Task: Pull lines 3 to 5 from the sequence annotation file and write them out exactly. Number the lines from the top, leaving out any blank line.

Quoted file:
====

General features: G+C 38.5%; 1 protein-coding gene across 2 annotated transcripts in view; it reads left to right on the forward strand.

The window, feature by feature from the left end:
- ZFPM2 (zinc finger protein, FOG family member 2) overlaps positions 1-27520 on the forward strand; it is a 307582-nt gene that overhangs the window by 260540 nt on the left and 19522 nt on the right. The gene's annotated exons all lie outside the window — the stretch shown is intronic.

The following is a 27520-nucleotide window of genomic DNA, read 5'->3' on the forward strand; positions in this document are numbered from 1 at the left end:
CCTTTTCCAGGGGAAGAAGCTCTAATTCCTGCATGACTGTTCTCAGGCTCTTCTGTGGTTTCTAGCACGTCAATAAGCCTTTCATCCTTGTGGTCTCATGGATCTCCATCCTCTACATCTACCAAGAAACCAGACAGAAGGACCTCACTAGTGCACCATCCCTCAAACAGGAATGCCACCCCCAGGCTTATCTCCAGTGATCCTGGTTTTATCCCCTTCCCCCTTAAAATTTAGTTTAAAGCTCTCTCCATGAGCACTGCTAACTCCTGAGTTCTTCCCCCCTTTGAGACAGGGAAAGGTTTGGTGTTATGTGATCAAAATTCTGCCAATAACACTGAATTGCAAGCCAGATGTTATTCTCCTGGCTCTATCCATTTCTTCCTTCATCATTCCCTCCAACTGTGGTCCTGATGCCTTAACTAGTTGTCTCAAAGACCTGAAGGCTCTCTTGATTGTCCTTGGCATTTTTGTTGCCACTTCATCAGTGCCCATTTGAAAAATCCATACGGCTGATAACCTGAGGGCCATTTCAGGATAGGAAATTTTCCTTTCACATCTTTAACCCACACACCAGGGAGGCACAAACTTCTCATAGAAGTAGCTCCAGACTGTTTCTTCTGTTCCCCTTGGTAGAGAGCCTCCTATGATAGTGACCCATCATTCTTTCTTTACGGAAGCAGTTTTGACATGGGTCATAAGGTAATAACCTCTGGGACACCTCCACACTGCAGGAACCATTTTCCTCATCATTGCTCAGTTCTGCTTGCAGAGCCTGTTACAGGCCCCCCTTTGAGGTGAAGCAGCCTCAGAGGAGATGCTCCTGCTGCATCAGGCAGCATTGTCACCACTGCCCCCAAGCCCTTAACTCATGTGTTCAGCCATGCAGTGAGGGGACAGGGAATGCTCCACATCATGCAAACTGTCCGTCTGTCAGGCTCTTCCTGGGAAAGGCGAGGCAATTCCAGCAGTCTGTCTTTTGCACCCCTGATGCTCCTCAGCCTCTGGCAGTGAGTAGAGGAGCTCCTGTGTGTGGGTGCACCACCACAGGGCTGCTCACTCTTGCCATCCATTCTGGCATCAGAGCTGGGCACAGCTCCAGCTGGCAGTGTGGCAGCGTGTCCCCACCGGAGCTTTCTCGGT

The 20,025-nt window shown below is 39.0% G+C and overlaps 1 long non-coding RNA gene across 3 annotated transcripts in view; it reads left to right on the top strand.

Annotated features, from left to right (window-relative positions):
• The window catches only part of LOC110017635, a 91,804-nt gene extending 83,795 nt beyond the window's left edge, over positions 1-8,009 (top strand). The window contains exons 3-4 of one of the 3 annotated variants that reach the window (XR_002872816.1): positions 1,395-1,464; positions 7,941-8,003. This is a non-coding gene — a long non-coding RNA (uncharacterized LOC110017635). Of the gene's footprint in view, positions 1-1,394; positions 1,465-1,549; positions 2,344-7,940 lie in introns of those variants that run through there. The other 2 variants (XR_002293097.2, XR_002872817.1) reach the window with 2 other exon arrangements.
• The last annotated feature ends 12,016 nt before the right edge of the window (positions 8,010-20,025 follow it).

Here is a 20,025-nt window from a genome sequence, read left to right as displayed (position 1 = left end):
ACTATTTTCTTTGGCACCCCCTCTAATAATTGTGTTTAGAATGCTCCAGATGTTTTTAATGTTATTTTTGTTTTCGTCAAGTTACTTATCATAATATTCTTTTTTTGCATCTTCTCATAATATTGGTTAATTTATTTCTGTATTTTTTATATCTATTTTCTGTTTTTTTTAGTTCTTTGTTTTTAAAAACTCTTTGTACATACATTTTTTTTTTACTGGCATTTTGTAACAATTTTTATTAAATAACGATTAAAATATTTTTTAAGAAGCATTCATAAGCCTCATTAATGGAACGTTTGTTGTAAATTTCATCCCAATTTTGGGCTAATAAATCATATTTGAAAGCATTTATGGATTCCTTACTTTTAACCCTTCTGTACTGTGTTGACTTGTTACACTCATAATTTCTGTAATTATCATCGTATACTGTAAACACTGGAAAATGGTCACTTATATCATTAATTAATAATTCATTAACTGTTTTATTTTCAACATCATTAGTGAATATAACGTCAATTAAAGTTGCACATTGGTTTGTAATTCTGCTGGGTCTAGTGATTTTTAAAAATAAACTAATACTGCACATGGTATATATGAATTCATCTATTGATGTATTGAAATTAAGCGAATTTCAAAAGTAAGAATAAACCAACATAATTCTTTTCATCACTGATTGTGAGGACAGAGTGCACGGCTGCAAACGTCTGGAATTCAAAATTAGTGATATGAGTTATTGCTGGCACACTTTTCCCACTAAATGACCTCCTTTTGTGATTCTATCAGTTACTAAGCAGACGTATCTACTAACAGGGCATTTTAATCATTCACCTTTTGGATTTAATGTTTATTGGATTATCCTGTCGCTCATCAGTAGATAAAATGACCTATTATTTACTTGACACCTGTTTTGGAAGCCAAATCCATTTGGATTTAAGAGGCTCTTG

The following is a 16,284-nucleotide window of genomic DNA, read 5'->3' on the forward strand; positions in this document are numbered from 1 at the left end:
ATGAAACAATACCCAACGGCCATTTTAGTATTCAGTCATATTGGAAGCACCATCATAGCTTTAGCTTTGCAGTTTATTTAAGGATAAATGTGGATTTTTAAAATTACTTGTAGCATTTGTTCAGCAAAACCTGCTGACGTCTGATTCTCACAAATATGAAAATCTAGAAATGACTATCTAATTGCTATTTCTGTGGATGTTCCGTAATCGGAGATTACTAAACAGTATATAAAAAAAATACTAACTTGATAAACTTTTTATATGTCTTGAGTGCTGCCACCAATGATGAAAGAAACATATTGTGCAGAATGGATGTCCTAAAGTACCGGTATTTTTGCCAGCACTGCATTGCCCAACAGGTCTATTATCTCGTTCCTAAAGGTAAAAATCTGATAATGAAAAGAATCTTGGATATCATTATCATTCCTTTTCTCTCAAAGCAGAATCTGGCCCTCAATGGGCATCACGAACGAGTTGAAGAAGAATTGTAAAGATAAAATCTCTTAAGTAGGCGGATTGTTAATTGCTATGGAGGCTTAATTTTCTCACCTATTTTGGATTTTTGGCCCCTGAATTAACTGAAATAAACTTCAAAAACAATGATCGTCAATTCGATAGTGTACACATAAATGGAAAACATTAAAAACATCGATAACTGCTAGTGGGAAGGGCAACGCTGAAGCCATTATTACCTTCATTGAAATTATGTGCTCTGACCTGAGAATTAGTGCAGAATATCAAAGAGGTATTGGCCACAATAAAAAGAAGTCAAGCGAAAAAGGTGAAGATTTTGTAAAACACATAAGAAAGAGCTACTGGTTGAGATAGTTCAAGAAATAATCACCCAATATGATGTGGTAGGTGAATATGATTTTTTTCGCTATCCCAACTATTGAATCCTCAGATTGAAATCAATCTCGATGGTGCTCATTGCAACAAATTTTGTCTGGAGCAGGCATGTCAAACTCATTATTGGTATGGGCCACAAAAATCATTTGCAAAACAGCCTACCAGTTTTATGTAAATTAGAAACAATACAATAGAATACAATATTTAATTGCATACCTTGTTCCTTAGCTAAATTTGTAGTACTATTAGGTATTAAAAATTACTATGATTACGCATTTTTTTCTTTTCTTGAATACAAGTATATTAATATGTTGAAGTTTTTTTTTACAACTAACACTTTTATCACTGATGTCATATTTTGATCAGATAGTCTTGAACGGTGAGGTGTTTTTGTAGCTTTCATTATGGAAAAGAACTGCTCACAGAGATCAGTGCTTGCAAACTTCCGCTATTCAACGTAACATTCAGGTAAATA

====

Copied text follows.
- ZFPM2 (zinc finger protein, FOG family member 2) overlaps positions 1-27520 on the forward strand; it is a 307582-nt gene that overhangs the window by 260540 nt on the left and 19522 nt on the right. The gene's annotated exons all lie outside the window — the stretch shown is intronic.

The following is a 27520-nucleotide window of genomic DNA, read 5'->3' on the forward strand; positions in this document are numbered from 1 at the left end:
CCTTTTCCAGGGGAAGAAGCTCTAATTCCTGCATGACTGTTCTCAGGCTCTTCTGTGGTTTCTAGCACGTCAATAAGCCTTTCATCCTTGTGGTCTCATGGATCTCCATCCTCTACATCTACCAAGAAACCAGACAGAAGGACCTCACTAGTGCACCATCCCTCAAACAGGAATGCCACCCCCAGGCTTATCTCCAGTGATCCTGGTTTTATCCCCTTCCCCCTTAAAATTTAGTTTAAAGCTCTCTCCATGAGCACTGCTAACTCCTGAGTTCTTCCCCCCTTTGAGACAGGGAAAGGTTTGGTGTTATGTGATCAAAATTCTGCCAATAACACTGAATTGCAAGCCAGATGTTATTCTCCTGGCTCTATCCATTTCTTCCTTCATCATTCCCTCCAACTGTGGTCCTGATGCCTTAACTAGTTGTCTCAAAGACCTGAAGGCTCTCTTGATTGTCCTTGGCATTTTTGTTGCCACTTCATCAGTGCCCATTTGAAAAATCCATACGGCTGATAACCTGAGGGCCATTTCAGGATAGGAAATTTTCCTTTCACATCTTTAACCCACACACCAGGGAGGCACAAACTTCTCATAGAAGTAGCTCCAGACTGTTTCTTCTGTTCCCCTTGGTAGAGAGCCTCCTATGATAGTGACCCATCATTCTTTCTTTACGGAAGCAGTTTTGACATGGGTCATAAGGTAATAACCTCTGGGACACCTCCACACTGCAGGAACCATTTTCCTCATCATTGCTCAGTTCTGCTTGCAGAGCCTGTTACAGGCCCCCCTTTGAGGTGAAGCAGCCTCAGAGGAGATGCTCCTGCTGCATCAGGCAGCATTGTCACCACTGCCCCCAAGCCCTTAACTCATGTGTTCAGCCATGCAGTGAGGGGACAGGGAATGCTCCACATCATGCAAACTGTCCGTCTGTCAGGCTCTTCCTGGGAAAGGCGAGGCAATTCCAGCAGTCTGTCTTTTGCACCCCTGATGCTCCTCAGCCTCTGGCAGTGAGTAGAGGAGCTCCTGTGTGTGGGTGCACCACCACAGGGCTGCTCACTCTTGCCATCCATTCTGGCATCAGAGCTGGGCACAGCTCCAGCTGGCAGTGTGGCAGCGTGTCCCCACCGGAGCTTTCTCGGT